Brain dumping: How this simple method helps reduce stress
Thoughts jump from one problem to another, the to-do list seems inextricably long and you also wonder what to eat. If there is chaos in the head, it causes stress. A simple method untangles the mess.
The head is full. He soon seems to explode with sheer chaos. The thought of the full laundry basket flashes, then the e-mails that still need to be answered, the important meeting, the Doodle survey that has to be filled out and when packing for the weekend trip, the contact lens solution must not be forgotten under any circumstances.
It’s something like this in our heads every day. With so many loose thoughts and unsolved tasks, many people get stressed or anxious. A simple method can help to organize the chaos in your head: brain dumping.
Clear your head
Braindumping (also brain dumping or brain-dumping) means in German something like: “empty the brain”. And that is exactly the basis of this method. The head is cleaned out in a figurative sense, because the thoughts find their way onto a piece of paper. Everything that’s on your mind at the moment is written down – whether it’s worries, deadlines or just the thought of the next week’s shopping. The principle works in a similar way to clearing out and tidying up a closet.
Brain dumping helps break down an unresolved mess into manageable pieces. This makes it easier to focus on the things that are important right now. This method can help reduce stress and also prevent anxiety. If you want to reduce your own brooding or overthinking, you only need a piece of paper, a pen and a little time.
There are different ways to use this method. If a lot of thoughts are buzzing through your head, it can help to organize your head every day. But there is nothing wrong with only using this method from time to time. The technique that suits you best should be used. Three types of brain dumping:
The simple brain dump
To start the day fresh, it can be helpful to write down all the thoughts that are circling in your head in a notebook first thing in the morning. Anything that pops into your head at that moment is allowed on the paper. There is no thought that is too unimportant. Just writing it down helps the brain clear the clutter.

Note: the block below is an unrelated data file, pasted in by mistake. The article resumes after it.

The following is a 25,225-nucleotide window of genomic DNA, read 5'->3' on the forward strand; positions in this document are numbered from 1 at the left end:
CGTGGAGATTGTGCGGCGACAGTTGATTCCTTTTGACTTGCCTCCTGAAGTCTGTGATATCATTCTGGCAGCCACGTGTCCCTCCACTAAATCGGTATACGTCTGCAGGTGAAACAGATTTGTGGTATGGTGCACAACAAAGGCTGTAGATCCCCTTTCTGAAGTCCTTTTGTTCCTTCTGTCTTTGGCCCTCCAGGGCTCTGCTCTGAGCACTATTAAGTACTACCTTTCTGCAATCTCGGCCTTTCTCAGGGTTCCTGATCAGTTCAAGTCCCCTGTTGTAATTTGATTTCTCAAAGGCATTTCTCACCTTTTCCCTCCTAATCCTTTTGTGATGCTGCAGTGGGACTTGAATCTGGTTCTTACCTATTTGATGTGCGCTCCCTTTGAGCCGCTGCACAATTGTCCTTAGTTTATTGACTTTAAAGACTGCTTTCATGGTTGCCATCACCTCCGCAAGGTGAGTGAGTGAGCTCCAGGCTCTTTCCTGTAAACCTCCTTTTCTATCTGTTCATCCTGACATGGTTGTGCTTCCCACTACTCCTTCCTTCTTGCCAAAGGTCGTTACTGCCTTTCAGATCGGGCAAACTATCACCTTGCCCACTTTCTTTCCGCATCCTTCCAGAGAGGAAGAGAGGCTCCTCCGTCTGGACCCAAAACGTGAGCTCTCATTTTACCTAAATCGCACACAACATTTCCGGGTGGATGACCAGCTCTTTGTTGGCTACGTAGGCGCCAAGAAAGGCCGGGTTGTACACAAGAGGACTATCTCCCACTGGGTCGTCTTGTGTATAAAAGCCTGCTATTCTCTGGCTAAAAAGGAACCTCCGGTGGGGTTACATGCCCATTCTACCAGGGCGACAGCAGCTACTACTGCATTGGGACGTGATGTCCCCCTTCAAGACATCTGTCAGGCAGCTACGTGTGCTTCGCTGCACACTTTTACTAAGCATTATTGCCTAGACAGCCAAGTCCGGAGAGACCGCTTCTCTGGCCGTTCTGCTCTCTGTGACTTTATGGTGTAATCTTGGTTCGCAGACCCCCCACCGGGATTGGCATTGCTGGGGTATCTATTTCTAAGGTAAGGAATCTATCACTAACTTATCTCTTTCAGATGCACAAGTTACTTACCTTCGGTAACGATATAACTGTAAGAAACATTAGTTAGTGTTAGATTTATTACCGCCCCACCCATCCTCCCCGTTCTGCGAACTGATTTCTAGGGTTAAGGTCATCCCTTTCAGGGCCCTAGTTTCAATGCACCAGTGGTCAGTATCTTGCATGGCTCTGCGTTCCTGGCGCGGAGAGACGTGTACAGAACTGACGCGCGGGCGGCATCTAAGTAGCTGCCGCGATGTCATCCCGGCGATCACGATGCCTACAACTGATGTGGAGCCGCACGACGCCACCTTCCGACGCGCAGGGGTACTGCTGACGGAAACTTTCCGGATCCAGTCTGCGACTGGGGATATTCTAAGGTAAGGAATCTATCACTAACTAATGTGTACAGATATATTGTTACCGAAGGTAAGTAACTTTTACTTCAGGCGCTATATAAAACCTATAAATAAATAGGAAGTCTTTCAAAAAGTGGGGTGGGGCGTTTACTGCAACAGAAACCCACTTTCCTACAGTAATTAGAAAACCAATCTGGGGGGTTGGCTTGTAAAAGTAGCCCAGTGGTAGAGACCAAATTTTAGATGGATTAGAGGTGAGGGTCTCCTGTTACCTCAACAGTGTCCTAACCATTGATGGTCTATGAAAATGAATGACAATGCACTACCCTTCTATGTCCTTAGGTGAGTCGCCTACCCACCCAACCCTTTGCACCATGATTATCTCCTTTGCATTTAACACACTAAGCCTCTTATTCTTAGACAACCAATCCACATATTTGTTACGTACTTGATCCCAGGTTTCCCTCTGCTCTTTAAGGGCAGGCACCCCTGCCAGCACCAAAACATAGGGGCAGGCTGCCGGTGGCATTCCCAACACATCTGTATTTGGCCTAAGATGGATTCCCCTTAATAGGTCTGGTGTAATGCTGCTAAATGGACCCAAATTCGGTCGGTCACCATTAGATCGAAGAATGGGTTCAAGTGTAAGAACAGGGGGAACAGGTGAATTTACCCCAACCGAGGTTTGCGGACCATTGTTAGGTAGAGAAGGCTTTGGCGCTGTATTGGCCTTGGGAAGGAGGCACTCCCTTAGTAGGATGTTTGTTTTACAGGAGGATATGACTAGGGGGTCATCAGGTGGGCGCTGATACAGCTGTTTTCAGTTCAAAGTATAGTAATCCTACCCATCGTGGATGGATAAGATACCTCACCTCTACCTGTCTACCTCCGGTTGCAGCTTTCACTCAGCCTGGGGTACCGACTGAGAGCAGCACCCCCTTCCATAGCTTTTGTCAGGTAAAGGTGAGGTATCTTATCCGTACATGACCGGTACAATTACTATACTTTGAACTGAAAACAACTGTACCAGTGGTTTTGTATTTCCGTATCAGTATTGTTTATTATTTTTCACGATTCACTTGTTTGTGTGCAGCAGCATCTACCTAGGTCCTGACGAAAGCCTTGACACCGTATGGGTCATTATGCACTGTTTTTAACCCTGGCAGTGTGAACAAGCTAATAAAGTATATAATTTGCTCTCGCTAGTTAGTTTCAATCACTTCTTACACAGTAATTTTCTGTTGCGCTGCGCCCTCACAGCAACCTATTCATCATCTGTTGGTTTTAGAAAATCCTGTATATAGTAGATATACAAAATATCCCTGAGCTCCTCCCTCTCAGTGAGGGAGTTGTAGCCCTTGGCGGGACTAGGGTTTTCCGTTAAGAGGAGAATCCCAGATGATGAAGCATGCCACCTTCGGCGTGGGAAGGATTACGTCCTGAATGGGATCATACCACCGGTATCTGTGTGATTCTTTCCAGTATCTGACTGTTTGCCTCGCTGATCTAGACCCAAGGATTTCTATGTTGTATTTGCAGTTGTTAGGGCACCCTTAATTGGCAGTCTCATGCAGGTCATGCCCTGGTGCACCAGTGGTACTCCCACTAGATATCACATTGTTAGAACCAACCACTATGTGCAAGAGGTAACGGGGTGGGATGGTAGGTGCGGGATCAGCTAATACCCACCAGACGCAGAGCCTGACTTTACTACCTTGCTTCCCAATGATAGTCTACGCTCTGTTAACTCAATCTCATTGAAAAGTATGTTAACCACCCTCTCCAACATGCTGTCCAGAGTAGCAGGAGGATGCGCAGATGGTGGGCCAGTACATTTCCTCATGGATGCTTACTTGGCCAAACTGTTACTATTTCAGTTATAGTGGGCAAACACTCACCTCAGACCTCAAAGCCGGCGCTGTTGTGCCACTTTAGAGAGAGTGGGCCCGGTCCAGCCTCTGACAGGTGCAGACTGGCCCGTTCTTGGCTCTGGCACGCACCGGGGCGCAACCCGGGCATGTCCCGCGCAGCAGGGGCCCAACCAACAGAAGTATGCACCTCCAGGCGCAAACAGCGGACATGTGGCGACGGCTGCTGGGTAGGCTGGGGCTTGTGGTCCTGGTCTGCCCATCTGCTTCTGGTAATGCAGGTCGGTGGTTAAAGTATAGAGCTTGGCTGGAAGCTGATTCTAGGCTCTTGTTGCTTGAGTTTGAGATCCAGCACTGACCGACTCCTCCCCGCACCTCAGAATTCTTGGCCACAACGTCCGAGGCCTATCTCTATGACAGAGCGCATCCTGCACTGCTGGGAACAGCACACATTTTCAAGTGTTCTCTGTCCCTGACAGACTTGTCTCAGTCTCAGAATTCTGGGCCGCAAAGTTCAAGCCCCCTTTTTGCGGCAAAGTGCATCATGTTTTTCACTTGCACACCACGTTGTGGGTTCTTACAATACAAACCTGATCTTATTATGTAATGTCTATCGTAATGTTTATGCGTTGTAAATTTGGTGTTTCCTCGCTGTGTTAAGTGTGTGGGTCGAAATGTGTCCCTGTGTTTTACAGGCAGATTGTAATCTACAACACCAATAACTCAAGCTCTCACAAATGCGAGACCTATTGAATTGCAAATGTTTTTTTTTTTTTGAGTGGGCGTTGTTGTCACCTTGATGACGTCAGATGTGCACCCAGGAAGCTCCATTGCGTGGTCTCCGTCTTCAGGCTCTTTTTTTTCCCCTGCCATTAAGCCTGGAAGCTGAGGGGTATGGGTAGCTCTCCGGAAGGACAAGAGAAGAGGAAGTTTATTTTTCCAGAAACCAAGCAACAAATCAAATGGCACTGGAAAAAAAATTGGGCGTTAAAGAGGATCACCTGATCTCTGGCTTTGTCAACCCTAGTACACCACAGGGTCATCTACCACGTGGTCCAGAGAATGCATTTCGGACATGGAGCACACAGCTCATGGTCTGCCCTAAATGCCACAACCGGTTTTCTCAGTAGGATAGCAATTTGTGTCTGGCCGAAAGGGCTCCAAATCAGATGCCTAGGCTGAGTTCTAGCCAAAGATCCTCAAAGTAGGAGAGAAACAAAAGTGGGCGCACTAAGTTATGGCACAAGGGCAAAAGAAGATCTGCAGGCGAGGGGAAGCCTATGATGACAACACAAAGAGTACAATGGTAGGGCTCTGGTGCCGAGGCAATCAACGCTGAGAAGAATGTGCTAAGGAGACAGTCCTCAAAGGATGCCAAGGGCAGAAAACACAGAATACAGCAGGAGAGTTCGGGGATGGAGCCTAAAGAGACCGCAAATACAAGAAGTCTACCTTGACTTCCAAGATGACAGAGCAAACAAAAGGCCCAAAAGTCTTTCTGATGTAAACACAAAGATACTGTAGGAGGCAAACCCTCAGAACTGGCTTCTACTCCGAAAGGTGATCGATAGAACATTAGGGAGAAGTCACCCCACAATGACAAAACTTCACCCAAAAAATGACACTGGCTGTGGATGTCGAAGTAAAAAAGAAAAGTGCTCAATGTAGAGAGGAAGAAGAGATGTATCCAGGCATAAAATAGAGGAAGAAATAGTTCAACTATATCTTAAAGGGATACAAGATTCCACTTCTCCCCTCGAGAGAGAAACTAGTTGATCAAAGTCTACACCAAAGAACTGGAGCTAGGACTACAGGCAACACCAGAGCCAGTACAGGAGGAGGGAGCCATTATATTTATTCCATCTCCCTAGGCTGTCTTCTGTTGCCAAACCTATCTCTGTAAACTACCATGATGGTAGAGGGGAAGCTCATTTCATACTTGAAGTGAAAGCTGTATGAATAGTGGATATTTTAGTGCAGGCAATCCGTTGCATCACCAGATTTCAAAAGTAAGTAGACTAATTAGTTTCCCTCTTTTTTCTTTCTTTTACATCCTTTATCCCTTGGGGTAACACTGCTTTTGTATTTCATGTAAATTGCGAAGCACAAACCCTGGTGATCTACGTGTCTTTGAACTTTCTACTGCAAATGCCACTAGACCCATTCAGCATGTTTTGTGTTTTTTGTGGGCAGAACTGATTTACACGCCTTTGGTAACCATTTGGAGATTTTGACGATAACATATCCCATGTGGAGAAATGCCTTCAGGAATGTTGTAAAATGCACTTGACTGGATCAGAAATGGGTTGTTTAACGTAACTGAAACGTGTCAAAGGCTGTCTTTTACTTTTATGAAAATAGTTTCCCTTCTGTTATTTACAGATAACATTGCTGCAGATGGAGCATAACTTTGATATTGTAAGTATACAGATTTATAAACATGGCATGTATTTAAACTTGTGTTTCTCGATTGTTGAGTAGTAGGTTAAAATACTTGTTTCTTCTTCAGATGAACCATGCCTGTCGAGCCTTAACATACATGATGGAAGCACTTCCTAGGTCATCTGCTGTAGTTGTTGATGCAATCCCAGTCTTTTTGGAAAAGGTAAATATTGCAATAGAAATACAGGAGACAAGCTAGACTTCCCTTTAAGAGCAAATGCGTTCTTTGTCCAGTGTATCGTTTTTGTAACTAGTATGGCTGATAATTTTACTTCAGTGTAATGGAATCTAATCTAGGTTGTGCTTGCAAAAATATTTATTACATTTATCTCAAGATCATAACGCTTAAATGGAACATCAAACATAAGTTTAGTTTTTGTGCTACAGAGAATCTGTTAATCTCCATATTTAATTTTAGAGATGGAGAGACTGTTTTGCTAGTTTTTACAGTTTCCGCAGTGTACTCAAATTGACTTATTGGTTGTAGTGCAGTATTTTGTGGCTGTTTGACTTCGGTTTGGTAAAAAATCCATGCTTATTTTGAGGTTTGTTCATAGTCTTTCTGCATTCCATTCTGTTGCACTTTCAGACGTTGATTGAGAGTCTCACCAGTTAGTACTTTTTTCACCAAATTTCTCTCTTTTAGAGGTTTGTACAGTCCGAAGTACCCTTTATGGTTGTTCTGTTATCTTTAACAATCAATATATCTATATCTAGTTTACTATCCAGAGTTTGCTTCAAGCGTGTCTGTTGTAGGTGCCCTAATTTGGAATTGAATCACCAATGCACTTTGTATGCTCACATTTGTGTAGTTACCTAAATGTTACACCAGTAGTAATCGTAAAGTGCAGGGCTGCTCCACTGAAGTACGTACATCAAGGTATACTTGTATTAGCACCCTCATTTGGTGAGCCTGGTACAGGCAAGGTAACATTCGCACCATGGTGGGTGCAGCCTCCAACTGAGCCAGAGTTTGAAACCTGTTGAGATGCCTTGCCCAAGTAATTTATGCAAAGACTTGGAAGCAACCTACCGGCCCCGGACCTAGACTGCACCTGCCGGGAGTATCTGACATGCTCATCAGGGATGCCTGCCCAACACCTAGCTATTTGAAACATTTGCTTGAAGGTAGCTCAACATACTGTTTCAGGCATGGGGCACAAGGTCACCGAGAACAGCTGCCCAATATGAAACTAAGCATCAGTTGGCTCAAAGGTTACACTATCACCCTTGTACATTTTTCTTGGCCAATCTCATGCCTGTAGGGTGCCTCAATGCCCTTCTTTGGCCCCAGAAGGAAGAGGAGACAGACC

Tasks, worries and to-dos are now in a different place. This technique also helps the brain recognize and categorize problems. It’s easier to relax. If you have trouble sleeping in the evening, you can try this method before you go to bed.
The four-square braindump
In this braindump, a piece of paper is divided into four squares and into the following categories: to do, thoughts, gratitude, top 3 priorities:
Throughts: In this category all random thoughts that arise find their place. Don’t think about it too much!
To do: All pending tasks are noted here.
Gratitude: As the name already explains, all things for which one is grateful should be written down here.
Top 3 Priorities: The three most important points are recorded from the to-do list.
Not only thoughts are organized, but the most important tasks are prioritized. These can be processed day by day.
The end of the week braindump
- Write all your thoughts on a list. These can be unsolved projects, worries, tasks and everything that occupies you. This list can get very long. Best made on a Thursday or Friday morning.
- Leave the list for the rest of the day or a few hours and add to it as more thoughts arise.
- Sort and prioritize the list. Best to do it the same evening. New lists can then be created, for example one with small tasks or activities and one with larger projects. These can also be broken down into smaller parts.
- Set a day when you want to tackle the small and urgent tasks. Ideally the next day so as not to put it off for too long. Or one task per day is distributed. Even for the big projects, it should be determined when you want to tackle them.
- Repeat every week.